ENTJ vs ESTJ: The Differences between these Two Personality Types

ENTJs and ESTJs both possess enthusiasm, intelligence, and impressive leadership skills. Using their bold and sometimes daunting personalities, they routinely inspire others to accomplish objectives and pursue goals. However, they have some differences.

Key Differences between ENTJs and ESTJS

ENTJs are charismatic, decisive, hard-nosed, and live to take charge and lead others. ESTJS, on the other hand, are leaders who gladly bring order to chaos; they are formidable and a little intimidating but will get things done. ENTJs and ESTJs have different thought processes and leadership styles but often achieve similar, successful results.

ENTJs are confident, competent, and ambitious. Their work-life tends to define them and maybe their primary source of joy. Typically, all social endeavors or activities outside of work are tailored to contribute to their career success. Their charisma and ruthlessness may be intimating to some, but the results they achieve are undeniable. Compared to their active intellectual life, their emotional life tends to be underdeveloped. Thus, personal relationships may suffer—ideal professions for ENTJs would-be business people, lawyers, or entrepreneurs. Famous ENTJs include Quintin Tarantino, Margaret Thatcher, Gordon Ramsey, and Whoopi Goldberg.

If you need a job done right, you might want to call an ESTJ. Using a combination of fact-gathering, traditional values, and their own experiences, they’re excellent problem solvers. They are blunt, no-nonsense leaders who do not suffer fools gladly. They are also tireless workers but enjoy their downtime, especially taking great pleasure in their families—ideal professions for ESTJs would-be judges, managers, or police officers. Famous ESTJs include Colin Powell, Bette Davis, Lyndon Johnson, and Judge Judith Sheindlin.

ESTJ vs ENTJ Happiness

Both ENTJs and ESTJs are driven personalities who thrive on leading others. While a successful work-life is essential to each, it may be the ENTJ’s primary source of happiness.

Nothing makes an ENTJ happy like triumphing over a problematic challenge. They are tireless workers striving for the next achievement to feel fulfilled. They may not have many non-work-related pursuits, so they need to seek balance in their lives, especially regarding their interpersonal relationships. Here are some features of ENTJ happiness:

  • They need to feel in control and command.
  • They are very competitive and love to win.
  • To balance their lives and be happy, they need to learn to relax and appreciate the world around them.

ESTJs are happiest when there’s a place for everything, and everything is in its place. Order and tradition tend to be their frameworks for success. They take work very seriously but still make time for friends and hobbies, which they enjoy immensely. Here are some features of ESTJ happiness:

  • They enjoy taking disorder and making it orderly.
  • Work-life and home life are tended to with the same vigor — equally important to an ESTJ.
  • They appreciate their downtime and are happy to relax with family and friends.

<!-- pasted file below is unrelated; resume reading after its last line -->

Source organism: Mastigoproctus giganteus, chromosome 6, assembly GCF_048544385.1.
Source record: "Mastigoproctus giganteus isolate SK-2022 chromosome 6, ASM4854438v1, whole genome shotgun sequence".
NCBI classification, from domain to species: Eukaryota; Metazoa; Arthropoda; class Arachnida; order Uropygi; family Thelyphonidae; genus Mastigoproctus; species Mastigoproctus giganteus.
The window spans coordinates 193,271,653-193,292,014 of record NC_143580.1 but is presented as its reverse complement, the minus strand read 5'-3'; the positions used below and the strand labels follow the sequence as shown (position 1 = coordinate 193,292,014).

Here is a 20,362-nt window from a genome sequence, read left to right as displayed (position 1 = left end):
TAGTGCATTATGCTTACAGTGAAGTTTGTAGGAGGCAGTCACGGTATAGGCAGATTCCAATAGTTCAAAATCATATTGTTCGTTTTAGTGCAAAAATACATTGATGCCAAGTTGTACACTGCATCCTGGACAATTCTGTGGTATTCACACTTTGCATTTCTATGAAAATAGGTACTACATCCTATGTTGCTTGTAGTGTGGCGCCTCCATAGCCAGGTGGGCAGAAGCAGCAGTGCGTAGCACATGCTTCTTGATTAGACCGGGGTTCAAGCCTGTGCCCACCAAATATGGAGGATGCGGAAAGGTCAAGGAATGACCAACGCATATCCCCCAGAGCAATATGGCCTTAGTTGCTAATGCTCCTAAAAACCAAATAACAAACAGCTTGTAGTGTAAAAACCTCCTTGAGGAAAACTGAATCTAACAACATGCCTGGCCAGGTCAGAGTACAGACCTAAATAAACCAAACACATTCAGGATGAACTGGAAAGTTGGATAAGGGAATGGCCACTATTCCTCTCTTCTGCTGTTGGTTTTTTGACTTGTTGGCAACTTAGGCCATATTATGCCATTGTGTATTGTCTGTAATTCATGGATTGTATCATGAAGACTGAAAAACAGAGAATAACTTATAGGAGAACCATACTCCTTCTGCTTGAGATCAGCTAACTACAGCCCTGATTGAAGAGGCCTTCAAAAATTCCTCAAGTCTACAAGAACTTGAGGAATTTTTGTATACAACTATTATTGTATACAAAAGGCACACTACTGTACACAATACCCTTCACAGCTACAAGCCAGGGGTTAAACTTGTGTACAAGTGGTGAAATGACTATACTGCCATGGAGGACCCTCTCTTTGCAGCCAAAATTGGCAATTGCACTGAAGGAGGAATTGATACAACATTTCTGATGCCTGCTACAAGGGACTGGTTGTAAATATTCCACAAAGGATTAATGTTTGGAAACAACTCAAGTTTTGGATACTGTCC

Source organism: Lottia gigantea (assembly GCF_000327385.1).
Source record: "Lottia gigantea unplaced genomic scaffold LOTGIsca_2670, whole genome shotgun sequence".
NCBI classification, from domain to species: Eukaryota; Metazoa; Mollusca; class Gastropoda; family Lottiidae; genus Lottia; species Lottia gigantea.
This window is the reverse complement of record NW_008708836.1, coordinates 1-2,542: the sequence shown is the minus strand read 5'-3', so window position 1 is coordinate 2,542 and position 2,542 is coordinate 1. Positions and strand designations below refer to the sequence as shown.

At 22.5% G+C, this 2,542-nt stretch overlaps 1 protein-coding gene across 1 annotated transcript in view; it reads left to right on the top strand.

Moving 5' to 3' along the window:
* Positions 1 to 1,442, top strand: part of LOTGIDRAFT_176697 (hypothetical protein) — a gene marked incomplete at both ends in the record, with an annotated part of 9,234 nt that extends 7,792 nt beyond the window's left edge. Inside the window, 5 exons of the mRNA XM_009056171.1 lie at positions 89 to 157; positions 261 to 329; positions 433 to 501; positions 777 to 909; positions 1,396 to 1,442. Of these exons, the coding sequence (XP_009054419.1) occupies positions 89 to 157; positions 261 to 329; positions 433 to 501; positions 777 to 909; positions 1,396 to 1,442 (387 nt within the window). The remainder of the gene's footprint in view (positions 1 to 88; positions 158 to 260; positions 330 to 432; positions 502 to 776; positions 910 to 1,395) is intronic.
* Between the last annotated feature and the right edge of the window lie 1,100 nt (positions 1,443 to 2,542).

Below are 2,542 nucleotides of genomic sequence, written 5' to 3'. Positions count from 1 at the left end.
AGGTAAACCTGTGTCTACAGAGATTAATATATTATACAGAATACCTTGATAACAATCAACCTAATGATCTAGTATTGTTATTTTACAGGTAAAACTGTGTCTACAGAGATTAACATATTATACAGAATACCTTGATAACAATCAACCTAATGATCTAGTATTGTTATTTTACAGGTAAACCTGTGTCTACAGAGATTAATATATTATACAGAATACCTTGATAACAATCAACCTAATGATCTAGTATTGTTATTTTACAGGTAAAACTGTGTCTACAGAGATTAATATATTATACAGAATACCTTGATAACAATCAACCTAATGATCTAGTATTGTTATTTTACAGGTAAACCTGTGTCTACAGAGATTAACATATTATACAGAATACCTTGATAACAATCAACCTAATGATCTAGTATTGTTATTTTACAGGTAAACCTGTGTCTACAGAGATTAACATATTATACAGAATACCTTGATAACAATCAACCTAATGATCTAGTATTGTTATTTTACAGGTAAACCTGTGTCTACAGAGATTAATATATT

If both personalities attended a family reunion, the ENTJ might be uncomfortable. They are not suited to emotional displays and idle chit-chat. If possible, they would be much happier to sneak away, pull out their phone and attend to work-related matters. The ESTJ would have no problem putting work aside for relaxing a day spent at a family reunion. They would laugh and catch up with everyone and leave feeling very content.

ESTJ vs. ENTJ Difference in Decision Making

ENTJs and ESTJs are both naturally decisive. The difference comes in how they make their decisions.

ENTJs thrive on having the power to make decisions. Some might find them domineering — they tend to act unilaterally, dismissing the contributions of others in favor of their judgment. Very often, ENTJs concern themselves with the big picture and overlook specific facts or subtle nuances when deciding what to do. Here are some issues ENTJs may have with making decisions:

  • They make decisions fast and implement them as soon as possible.
  • They use theories and ideas rather than specific data when making a decision.
  • They are skilled at convincing others to agree with their point of view.
  • They will try novel or original solutions to make decisions if they are the best way to proceed.

ESTJs are not afraid of making difficult decisions. They will seek out as many facts as possible but are also guided by what has worked in the past and any additional information gleaned from their personal experience. ESTJs tend to make decisions based on what is practical and generally rely less on abstract or out-of-the-box thinking. Here are some issues ESTJs may have with making decisions:

  • Their decision-making tends to be done in steps, working from one logical conclusion to the next.
  • They’ll consider facts more than theories or abstract ideas.
  • If something is working, they are hesitant to change it.
  • They may rush to decide without adequately considering other people’s opinions.

If both personalities were tasked with planning their family’s holiday celebration, an ENTJ would quickly decide where it should be held and what would be served based on their general idea of how the holiday should be celebrated. No one else would be consulted. On the other hand, an ESTJ would consider all relevant facts and what has worked best in the past. The choice would probably be made without consulting anyone in the family.

ENTJs vs. ESTJs and Appearance

ENTJs and ESTJs are powerful, confident people who know that a proper appearance is crucial in making the correct impression.